The Cove Fire burned nearly 31,000 acres not far from our house. This lightning-caused wildfire was finally contained on 8-16-17. Leonard and I are returning to an area on Modoc National Forest Road 40N11 each month to document the forest’s recovery. I documented our first visit at three weeks post fire in my 08-28-17 post “Resilience”.   On 09-24-17, approximately seven weeks after the fire passed through our observation area, we returned to the site.

A wide variety of trees and shrubs were now showing signs of life. The California black oak shoots were larger and more prolific. Even more amazing were the number of shrubs (or small trees) that recovered. In some areas the ash-laden ground was almost covered with green including squaw carpet, chinquapin, currant, Prunus (Sierra plum and bitter cherry), Oregon grape, serviceberry, tobacco brush, wild rose, rabbit brush and Scouler’s willow.

One shrub we were particularly interested in was greenleaf manzanita (Arctostaphylos patula). Manzanita has a reputation for reestablishing quickly after a fire. However, on our 08-24-17 reconnaissance Leonard and I could find no manzanita sprouting. We wondered if this trip would find greenleaf manzanita returning to life. Happily there were manzanitas with green shoots coming from the base of burned plants. The manzanitas were not as advanced as other recovering shrubs, but many were revived. They just took a little longer than we expected.

Manzanitas (of which there are over 56 native species in California) have three methods of reproduction. Some have burls (swollen growths at the junction of the roots and stem from which sprouts may arise) which are fire resistant and from which sprouts can arise. If the root system of a manzanita is deep enough or the fire is cold enough new growth can develop from the roots. The third way manzanita reestablishes after a fire is through seed germination. Manzanita seeds remain dormant for decades. They require scarification from fire or other sources (scouring over rocks or other objects or passing through an animal’s gut, for example) to germinate. Close examination showed that the shoots of  these two manzanita plants came from burls.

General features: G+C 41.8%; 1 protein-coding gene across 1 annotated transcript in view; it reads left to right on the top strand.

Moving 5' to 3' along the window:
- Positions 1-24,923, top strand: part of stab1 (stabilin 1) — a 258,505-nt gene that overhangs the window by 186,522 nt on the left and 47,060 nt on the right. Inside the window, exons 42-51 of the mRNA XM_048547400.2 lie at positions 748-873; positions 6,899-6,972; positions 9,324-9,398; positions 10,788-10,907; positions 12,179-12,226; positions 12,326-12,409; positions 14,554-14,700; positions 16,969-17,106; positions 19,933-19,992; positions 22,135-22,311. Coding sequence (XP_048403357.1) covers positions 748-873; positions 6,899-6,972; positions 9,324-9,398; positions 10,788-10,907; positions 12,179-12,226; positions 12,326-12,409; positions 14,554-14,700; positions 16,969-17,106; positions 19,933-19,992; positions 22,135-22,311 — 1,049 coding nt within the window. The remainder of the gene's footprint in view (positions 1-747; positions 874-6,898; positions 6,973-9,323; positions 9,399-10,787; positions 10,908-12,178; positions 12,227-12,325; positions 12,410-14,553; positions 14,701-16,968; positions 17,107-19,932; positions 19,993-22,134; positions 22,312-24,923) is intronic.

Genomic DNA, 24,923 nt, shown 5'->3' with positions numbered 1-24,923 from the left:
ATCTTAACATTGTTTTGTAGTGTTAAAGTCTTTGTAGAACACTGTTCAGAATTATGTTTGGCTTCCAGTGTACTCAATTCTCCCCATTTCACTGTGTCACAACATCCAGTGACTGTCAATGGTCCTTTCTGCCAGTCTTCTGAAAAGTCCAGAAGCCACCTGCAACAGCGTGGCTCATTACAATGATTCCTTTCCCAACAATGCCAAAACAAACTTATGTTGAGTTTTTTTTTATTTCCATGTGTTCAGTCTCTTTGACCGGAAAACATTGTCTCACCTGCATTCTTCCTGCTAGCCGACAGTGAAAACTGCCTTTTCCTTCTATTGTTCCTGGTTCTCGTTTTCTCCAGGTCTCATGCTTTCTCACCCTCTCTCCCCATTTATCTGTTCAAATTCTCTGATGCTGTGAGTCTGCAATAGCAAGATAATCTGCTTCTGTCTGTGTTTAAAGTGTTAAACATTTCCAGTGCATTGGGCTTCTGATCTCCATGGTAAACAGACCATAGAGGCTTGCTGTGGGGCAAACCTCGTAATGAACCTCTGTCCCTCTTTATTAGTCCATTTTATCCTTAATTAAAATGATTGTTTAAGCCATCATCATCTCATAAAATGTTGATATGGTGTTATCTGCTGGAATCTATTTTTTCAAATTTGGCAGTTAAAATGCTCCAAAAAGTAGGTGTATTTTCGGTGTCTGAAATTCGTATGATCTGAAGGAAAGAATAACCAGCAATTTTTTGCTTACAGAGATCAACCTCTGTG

Leonard and I also saw three deer, butterflies, moths, dragonflies, other insects and several bird species. The resilient forest is on its way to recovery after the wildfire.

There were also grasses and wildflowers growing, which I will mention in my next post.


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7 Responses to Recovering

  1. tonytomeo says:

    The Bear Fire near her just went out a few days ago. It was not very big, and fortunately, was not very destructive to the neighborhood.

    • gingkochris says:

      Unfortunately the Cove Fire was over 30,000 acres. Luckily the fire closer to you was much smaller. Hopefully our fire season is now over for the year.

      • tonytomeo says:

        We got off easy here, but now it is saddening to learn that it was arson, and we know the guy who started the fire, and looted a house in the evacuation zone.

      • gingkochris says:

        How sad when arsonists destroy our beautiful forests and grasslands – not to mention lives and property.

      • tonytomeo says:

        Fire is actually beneficial to our forests. They have not burned in a very long time. The sad part is all the other damage and destruction of homes, and the major expense of saving other homes nearby. . . and of course the arson and criminal element involved.

  2. Lin Erickson says:

    How remarkable ! I am keeping these Cove Fire updates in a specific file, as it seriously affected our area…as does each fire every year. Your follow-up after the fire is the first I’ve been exposed to the restoration process.

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